Driving a cab is a conduit for meeting interesting people from all over the world. On an average day, the worst thing that happens is the driver getting a bad tip.
But there is an element of danger that can’t be ignored, particularly for cabbies who work late at night. They’re often called to courier seedy and unpredictable people, making them an easy target for someone on the run.
Long Hoang Ma was a Vietnamese taxi cab driver in Santa Ana, California. Late in the evening on January 22, 2016, he received a call from a man who spotted his ad in the classifieds section of Nguoi Viet newspaper.
Ma, 71 at the time and living modestly, was compelled to take any work that came his way. He rolled out of bed, too tired to change out of his pajamas, and hopped in his Honda Civic to pick up the man that called for a ride home.
When Long Ma arrived to pick up his passenger, there were three men in total. They asked for a ride to Walmart.
Ma was surprised; over the phone they’d asked him to drive them home. But he obliged, waiting outside of the store while they did their shopping inside.
They didn’t find what they were looking for at Walmart, so they asked Ma to drive them to a Target department store that was 45 minutes away.
Again, Ma waited for them. When he asked them to choose a final destination, they shoved a gun in his stomach and made it clear he wasn’t going anywhere.
Ma was moved to the back seat as one of the men jumped in the driver’s seat and took them to a nearby hotel called the Flamingo Inn.
Ma was taken hostage and feared for his life. He had no idea someone was fighting to keep him alive.
“Whether I die or not, it depends on god, and I couldn’t, I didn’t react to anything at all,” Ma said according to ABC 7 News.
Inside the cramped room of the motel, the television was flipped to the nightly news. The headlining story was about three escaped convicts on the run from the law.
Ma felt his heart fall into his stomach as mugshots of the men came up on the screen. Bac Duong, 43, Hossein Nayeri, 37, and Jonathan Tieu, 20 were runaways from an Orange County jail.
Duong was the man who’d called him on the phone and spoke to him in their native Vietnamese tongue. As it turned out, he was also the person fighting to keep him alive.
Duong had grown attached to Ma, affectionately calling him “uncle” and devising a plan to usher him to safety.
Ma’s fears that he could be killed at any moment were well placed. His captors drank heavily, smoked marijuana, and argued over killing the driver on a nightly basis.
Duong began to affectionately call Ma “uncle,” and told him he was trying to keep him safe. Nayeri and Tieu were less keen to keep him around.
Ma said Nayeri made a number of threatening gestures to him, and Duong and Nayeri even got into a physical altercation over whether Ma should be disposed of.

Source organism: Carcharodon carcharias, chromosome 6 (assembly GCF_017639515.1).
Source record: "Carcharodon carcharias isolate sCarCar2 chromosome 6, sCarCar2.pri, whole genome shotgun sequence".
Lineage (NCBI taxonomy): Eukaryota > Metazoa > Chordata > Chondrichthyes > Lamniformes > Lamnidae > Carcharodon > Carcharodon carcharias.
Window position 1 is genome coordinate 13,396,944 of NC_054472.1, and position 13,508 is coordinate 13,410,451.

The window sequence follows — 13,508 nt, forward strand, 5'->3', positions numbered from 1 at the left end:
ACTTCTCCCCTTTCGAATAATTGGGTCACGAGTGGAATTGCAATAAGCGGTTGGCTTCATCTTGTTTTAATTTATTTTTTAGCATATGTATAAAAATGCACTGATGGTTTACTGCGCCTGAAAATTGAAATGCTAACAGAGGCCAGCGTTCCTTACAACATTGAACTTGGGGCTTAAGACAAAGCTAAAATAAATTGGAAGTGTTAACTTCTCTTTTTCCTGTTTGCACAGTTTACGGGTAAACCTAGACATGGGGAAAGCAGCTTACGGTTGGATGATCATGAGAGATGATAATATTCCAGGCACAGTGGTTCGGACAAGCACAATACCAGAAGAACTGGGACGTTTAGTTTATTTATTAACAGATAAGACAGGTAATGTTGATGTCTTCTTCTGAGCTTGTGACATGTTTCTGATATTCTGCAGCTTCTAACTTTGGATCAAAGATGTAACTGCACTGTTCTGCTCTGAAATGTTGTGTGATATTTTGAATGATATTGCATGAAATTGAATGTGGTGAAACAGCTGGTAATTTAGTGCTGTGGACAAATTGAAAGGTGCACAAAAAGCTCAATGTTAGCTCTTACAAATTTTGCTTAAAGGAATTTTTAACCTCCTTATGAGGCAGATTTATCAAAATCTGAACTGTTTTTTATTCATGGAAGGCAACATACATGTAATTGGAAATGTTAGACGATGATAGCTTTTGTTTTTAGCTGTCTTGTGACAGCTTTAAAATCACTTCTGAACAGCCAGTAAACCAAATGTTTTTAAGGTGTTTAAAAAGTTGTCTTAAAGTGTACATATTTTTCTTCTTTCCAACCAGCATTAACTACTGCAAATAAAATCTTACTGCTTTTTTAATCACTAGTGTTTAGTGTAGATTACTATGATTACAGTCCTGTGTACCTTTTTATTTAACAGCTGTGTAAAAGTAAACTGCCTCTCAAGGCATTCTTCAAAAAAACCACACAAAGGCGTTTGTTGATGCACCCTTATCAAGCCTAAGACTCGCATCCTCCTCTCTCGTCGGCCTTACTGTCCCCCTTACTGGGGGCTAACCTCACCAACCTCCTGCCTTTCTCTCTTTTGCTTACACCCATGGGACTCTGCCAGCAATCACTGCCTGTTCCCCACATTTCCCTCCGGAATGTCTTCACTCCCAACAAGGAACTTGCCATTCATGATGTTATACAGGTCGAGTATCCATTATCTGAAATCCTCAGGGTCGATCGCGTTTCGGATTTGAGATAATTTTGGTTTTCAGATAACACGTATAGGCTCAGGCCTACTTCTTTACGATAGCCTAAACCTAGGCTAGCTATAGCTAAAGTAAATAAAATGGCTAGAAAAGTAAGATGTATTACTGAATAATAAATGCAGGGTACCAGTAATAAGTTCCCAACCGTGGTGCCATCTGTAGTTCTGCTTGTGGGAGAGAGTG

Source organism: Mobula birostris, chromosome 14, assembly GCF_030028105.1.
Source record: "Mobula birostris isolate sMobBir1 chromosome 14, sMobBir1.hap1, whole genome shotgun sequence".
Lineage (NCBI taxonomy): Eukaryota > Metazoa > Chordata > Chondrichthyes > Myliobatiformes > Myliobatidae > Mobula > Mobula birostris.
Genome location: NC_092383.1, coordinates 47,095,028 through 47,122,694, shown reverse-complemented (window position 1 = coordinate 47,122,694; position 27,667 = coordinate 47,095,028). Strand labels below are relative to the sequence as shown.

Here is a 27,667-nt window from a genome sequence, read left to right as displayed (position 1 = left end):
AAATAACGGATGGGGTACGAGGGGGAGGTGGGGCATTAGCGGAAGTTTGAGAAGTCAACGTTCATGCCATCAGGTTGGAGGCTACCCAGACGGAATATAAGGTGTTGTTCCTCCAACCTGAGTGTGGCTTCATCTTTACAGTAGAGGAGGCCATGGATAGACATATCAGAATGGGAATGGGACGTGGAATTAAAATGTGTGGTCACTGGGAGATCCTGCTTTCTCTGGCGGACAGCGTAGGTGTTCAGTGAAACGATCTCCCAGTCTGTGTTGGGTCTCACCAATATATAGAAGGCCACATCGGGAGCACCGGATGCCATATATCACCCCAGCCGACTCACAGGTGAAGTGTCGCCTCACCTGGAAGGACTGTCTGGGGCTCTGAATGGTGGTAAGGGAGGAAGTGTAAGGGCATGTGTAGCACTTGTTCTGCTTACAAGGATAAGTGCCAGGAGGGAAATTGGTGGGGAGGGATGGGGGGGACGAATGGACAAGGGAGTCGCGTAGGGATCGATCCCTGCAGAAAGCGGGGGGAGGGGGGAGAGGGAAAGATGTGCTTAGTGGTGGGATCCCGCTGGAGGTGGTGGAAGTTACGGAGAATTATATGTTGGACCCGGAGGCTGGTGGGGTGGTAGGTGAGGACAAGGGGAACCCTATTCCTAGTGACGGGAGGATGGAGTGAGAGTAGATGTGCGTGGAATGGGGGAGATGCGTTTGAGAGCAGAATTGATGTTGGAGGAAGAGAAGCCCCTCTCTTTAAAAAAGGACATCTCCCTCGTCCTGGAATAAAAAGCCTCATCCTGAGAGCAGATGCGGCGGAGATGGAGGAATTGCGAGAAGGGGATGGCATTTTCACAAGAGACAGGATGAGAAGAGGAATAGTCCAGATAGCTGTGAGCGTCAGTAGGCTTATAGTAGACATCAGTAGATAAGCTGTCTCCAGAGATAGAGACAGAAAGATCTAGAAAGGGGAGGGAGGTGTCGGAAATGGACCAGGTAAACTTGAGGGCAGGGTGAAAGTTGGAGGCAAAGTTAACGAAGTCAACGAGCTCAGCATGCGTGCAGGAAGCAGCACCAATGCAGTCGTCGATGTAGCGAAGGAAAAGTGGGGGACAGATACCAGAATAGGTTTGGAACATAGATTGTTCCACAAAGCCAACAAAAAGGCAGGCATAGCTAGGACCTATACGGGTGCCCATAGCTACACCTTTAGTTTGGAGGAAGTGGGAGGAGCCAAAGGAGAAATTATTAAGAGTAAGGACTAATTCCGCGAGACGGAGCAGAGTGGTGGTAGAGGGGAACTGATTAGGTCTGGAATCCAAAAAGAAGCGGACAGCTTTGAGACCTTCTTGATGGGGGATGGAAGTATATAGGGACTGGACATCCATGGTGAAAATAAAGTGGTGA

“Boom old man. Boom old man. So that’s what I heard, and then Bac Duong, you know, argued with him, they fighting, argue,” Ma said.
Fearful that Ma’s disappearance would arouse suspicion, the fugitives ditched Ma’s Honda Civic and stole a white GMC van.
Duong responded to an ad on Craigslist for a white cargo van. When he showed up to take the car for a test drive, he took off in the vehicle, returning to the motel.
Tieu and Nayeri then took the van to have the windows tinted, leaving Duong and Ma behind at the motel.
“Bac Duong said, ‘No, we have to go. We have to go right now,'” Ma said.
While in the car, Duong spoke to Ma casually, asking him about the life he left behind in Vietnam and his family. After a moment of silence, Ma suggested Duong turn himself in.
“I thought Bac Duong was going to kill me, not save me,” Ma told reporters from Inside Edition.
Duong wasn’t upset by the suggestion to turn himself in; instead he asked Ma if he could call him “father.”
“Yes,” Ma said. “You can call me ‘father,’ and I will call you ‘son.’”
Duong released Ma, who returned to his boarding house. Nobody had reported him missing.
Duong turned himself in to the police, and the following day, Tieu and Nayeri were arrested by police after a homeless man spotted them in their white van.
Ma and Duong’s friendship continues to grow. The cab driver has visited him in jail, and deposited money into his jail account.
Ma and Duong are now richer in friendship because of the ordeal. In fact, they have continued to build their relationship despite Duong being behind bars.
“My son, as long as I am still here, I will rescue you like you rescued me,” Ma promised, according to the L.A. Times.
It’s the most unusual start to a friendship anyone could imagine. As of the year 2016, Ma had four estranged children of his own but visited Duong in prison several times since his rearrest. They continue to refer to each other as “father” and “son.”